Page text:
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Sales executive: Job description

Sales executives sell a company's products and services. Customers include individuals, businesses and government organisations and sales may be domestic (within the UK) or international, or a combination of both.

As well as approaching potential customers with the aim of winning new business; sales executives work to maintain good relationships with existing clients, gaining repeat business wherever possible.

The sales industry is target driven and as a consequence the work can sometimes be demanding and pressurised.

The title may vary in different organisations and a sales executive may also be referred to as a:

  • sales representative;
  • sales consultant;
  • territory manager;
  • business development representative.

Typical work activities

Typical work activities depend on the market and the setting. A basic distinction can be made between two types of sales:

  • business to business (B2B);
  • business to customer or consumer (B2C).

B2B sales involve selling products or services from one business to another. This is a typical avenue for graduates. For example, a sales executive in a company that manufactures fast moving consumer goods (FMCG), e.g. soft drinks, will sell to the retailer and may be involved in making a strong argument so the products get shelf space. Activities important for success include:

  • relationship building;
  • researching the market and related products;
  • presenting the product or service favourably and in a structured professional way face-to-face.

B2C sales involve direct selling to the consumer or end user. Examples include selling credit cards via the telephone or selling new cars in a showroom.

Typical activities for sales executives generally include:

  • listening to customer requirements and presenting appropriately to make a sale;
  • maintaining and developing relationships with existing customers in person and via telephone calls and emails;
  • cold calling to arrange meetings with potential customers to prospect for new business;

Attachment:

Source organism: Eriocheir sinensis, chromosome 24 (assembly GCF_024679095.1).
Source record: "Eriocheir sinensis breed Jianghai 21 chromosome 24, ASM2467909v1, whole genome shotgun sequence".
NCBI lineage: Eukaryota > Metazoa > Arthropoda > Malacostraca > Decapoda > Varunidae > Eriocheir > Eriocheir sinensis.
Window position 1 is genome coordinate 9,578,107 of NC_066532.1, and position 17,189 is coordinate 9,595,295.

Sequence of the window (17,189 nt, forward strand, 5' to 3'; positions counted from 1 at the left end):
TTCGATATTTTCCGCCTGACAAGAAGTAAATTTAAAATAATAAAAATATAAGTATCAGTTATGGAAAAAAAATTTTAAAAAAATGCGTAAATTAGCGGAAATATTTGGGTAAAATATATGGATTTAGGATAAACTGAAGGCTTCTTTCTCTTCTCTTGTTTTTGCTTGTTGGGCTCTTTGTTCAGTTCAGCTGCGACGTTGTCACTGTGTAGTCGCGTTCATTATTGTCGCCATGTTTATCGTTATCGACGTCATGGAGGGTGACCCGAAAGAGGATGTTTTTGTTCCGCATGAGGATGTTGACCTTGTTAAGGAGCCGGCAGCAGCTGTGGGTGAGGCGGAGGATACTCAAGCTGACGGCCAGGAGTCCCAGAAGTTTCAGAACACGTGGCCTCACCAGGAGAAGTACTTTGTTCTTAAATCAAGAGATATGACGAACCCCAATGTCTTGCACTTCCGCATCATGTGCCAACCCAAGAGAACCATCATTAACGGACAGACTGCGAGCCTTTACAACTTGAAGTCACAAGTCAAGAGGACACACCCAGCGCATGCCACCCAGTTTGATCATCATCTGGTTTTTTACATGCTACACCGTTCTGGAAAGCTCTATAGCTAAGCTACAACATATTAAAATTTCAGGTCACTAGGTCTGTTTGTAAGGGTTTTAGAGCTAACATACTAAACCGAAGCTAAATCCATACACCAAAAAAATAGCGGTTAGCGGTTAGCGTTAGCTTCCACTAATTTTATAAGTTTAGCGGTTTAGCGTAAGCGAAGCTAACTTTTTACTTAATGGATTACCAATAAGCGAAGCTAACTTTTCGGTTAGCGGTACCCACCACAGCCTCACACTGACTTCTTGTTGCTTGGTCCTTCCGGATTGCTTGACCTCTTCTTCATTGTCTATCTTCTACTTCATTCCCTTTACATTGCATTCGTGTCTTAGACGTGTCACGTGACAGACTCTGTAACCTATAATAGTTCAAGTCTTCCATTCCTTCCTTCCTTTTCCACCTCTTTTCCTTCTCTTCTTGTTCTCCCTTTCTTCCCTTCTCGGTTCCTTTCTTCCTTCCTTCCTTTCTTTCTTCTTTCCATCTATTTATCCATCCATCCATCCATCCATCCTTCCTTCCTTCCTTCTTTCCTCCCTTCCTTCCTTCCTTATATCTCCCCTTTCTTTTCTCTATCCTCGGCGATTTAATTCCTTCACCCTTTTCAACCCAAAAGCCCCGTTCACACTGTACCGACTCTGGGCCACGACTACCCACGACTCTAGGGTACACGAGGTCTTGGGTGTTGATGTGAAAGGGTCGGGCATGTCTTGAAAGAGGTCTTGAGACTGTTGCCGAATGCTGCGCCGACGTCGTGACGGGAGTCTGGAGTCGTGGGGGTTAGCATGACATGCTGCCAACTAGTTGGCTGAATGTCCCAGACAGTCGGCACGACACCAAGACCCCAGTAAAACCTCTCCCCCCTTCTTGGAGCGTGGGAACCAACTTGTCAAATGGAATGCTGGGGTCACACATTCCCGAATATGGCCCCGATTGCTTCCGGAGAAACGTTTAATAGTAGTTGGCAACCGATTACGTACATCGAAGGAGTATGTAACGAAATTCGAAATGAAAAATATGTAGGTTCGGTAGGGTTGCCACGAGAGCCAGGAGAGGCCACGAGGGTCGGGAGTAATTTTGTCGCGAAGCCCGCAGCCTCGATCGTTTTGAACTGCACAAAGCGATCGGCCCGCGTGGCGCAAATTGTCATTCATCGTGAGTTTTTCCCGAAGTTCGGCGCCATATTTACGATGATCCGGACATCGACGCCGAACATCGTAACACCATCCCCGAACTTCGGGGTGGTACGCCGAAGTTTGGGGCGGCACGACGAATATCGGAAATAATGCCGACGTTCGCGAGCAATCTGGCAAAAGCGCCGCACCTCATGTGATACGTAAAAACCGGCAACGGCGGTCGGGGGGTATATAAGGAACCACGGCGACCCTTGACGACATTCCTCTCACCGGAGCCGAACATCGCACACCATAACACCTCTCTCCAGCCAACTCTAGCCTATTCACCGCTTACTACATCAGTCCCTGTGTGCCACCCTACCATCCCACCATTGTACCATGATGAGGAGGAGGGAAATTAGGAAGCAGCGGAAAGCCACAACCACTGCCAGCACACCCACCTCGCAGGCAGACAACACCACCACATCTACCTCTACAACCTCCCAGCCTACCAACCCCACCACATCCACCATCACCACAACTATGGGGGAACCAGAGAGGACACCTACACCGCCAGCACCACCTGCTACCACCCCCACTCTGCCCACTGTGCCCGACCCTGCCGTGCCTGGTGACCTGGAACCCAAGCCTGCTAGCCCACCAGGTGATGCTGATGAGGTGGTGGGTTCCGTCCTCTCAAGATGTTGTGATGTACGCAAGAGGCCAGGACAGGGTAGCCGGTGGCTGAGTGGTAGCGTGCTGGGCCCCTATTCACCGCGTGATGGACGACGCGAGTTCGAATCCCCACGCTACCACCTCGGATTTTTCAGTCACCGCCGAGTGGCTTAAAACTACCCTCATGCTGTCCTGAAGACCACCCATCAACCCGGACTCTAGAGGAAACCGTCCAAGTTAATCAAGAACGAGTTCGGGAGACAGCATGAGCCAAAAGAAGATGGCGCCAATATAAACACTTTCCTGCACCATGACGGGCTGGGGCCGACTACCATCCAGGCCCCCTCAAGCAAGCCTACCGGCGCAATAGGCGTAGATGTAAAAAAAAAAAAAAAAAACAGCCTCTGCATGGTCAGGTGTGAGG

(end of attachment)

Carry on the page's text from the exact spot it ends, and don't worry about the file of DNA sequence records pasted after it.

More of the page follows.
• responding to incoming email and phone enquiries;
  • acting as a contact between a company and its existing and potential markets;
  • negotiating the terms of an agreement and closing sales;
  • gathering market and customer information;
  • representing their company at trade exhibitions, events and demonstrations;
  • negotiating on price, costs, delivery and specifications with buyers and managers;
  • challenging any objections with a view to getting the customer to buy;
  • advising on forthcoming product developments and discussing special promotions;
  • creating detailed proposal documents, often as part of a formal bidding process which is largely dictated by the prospective customer;
  • liaising with suppliers to check the progress of existing orders;
  • checking the quantities of goods on display and in stock;
  • recording sales and order information and sending copies to the sales office, or entering figures into a computer system;
  • reviewing your own sales performance, aiming to meet or exceed targets;
  • gaining a clear understanding of customers' businesses and requirements;
  • making accurate, rapid cost calculations and providing customers with quotations;
  • feeding future buying trends back to employers;
  • attending team meetings and sharing best practice with colleagues.

There are 52 jobs available in sales

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Written by AGCAS editors
July 2015

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